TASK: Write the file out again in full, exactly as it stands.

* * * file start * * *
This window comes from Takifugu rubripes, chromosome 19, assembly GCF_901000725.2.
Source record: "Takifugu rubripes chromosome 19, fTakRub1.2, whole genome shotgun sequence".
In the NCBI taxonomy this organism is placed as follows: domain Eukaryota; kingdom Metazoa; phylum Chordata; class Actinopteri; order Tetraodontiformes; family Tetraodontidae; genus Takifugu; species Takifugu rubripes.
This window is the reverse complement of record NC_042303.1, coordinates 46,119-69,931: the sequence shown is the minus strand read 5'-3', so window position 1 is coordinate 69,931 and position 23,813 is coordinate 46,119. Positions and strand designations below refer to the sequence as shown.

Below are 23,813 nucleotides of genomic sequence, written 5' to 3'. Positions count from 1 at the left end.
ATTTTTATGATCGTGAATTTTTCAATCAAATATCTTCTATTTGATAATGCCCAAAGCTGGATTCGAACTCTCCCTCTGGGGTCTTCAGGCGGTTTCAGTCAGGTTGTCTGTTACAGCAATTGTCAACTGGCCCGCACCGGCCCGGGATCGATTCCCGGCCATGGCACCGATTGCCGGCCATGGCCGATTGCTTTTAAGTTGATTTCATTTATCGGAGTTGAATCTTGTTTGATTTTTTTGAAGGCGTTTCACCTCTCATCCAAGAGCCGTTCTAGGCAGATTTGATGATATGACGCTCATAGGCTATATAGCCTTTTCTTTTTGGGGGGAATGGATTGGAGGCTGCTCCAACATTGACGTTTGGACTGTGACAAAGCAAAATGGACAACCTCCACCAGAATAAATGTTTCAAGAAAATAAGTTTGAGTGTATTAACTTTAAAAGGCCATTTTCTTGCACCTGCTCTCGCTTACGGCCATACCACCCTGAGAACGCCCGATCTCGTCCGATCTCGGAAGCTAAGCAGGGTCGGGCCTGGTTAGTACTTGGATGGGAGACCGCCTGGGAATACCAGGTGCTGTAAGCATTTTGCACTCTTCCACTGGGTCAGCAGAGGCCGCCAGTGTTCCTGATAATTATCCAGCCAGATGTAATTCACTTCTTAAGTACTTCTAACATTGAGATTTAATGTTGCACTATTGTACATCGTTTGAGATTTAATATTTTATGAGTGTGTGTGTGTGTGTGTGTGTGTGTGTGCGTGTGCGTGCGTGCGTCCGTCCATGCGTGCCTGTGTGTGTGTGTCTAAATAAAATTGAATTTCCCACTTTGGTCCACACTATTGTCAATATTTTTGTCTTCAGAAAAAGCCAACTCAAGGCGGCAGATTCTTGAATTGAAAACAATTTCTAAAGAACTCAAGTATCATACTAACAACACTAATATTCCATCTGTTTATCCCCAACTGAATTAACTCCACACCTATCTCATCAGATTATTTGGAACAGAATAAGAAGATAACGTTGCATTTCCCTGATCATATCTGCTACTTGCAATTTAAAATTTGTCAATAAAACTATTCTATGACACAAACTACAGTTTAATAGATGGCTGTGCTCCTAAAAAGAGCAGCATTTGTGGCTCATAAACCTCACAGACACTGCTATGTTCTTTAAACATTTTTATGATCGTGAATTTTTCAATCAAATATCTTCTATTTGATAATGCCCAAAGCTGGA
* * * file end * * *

This window comes from Takifugu rubripes, chromosome 19, assembly GCF_901000725.2.
Source record: "Takifugu rubripes chromosome 19, fTakRub1.2, whole genome shotgun sequence".
In the NCBI taxonomy this organism is placed as follows: domain Eukaryota; kingdom Metazoa; phylum Chordata; class Actinopteri; order Tetraodontiformes; family Tetraodontidae; genus Takifugu; species Takifugu rubripes.
This window is the reverse complement of record NC_042303.1, coordinates 46,119-69,931: the sequence shown is the minus strand read 5'-3', so window position 1 is coordinate 69,931 and position 23,813 is coordinate 46,119. Positions and strand designations below refer to the sequence as shown.

Below are 23,813 nucleotides of genomic sequence, written 5' to 3'. Positions count from 1 at the left end.
ATTTTTATGATCGTGAATTTTTCAATCAAATATCTTCTATTTGATAATGCCCAAAGCTGGATTCGAACTCTCCCTCTGGGGTCTTCAGGCGGTTTCAGTCAGGTTGTCTGTTACAGCAATTGTCAACTGGCCCGCACCGGCCCGGGATCGATTCCCGGCCATGGCACCGATTGCCGGCCATGGCCGATTGCTTTTAAGTTGATTTCATTTATCGGAGTTGAATCTTGTTTGATTTTTTTGAAGGCGTTTCACCTCTCATCCAAGAGCCGTTCTAGGCAGATTTGATGATATGACGCTCATAGGCTATATAGCCTTTTCTTTTTGGGGGGAATGGATTGGAGGCTGCTCCAACATTGACGTTTGGACTGTGACAAAGCAAAATGGACAACCTCCACCAGAATAAATGTTTCAAGAAAATAAGTTTGAGTGTATTAACTTTAAAAGGCCATTTTCTTGCACCTGCTCTCGCTTACGGCCATACCACCCTGAGAACGCCCGATCTCGTCCGATCTCGGAAGCTAAGCAGGGTCGGGCCTGGTTAGTACTTGGATGGGAGACCGCCTGGGAATACCAGGTGCTGTAAGCATTTTGCACTCTTCCACTGGGTCAGCAGAGGCCGCCAGTGTTCCTGATAATTATCCAGCCAGATGTAATTCACTTCTTAAGTACTTCTAACATTGAGATTTAATGTTGCACTATTGTACATCGTTTGAGATTTAATATTTTATGAGTGTGTGTGTGTGTGTGTGTGTGTGTGTGCGTGTGCGTGCGTGCGTCCGTCCATGCGTGCCTGTGTGTGTGTGTCTAAATAAAATTGAATTTCCCACTTTGGTCCACACTATTGTCAATATTTTTGTCTTCAGAAAAAGCCAACTCAAGGCGGCAGATTCTTGAATTGAAAACAATTTCTAAAGAACTCAAGTATCATACTAACAACACTAATATTCCATCTGTTTATCCCCAACTGAATTAACTCCACACCTATCTCATCAGATTATTTGGAACAGAATAAGAAGATAACGTTGCATTTCCCTGATCATATCTGCTACTTGCAATTTAAAATTTGTCAATAAAACTATTCTATGACACAAACTACAGTTTAATAGATGGCTGTGCTCCTAAAAAGAGCAGCATTTGTGGCTCATAAACCTCACAGACACTGCTATGTTCTTTAAACATTTTTATGATCGTGAATTTTTCAATCAAATATCTTCTATTTGATAATGCCCAAAGCTGGA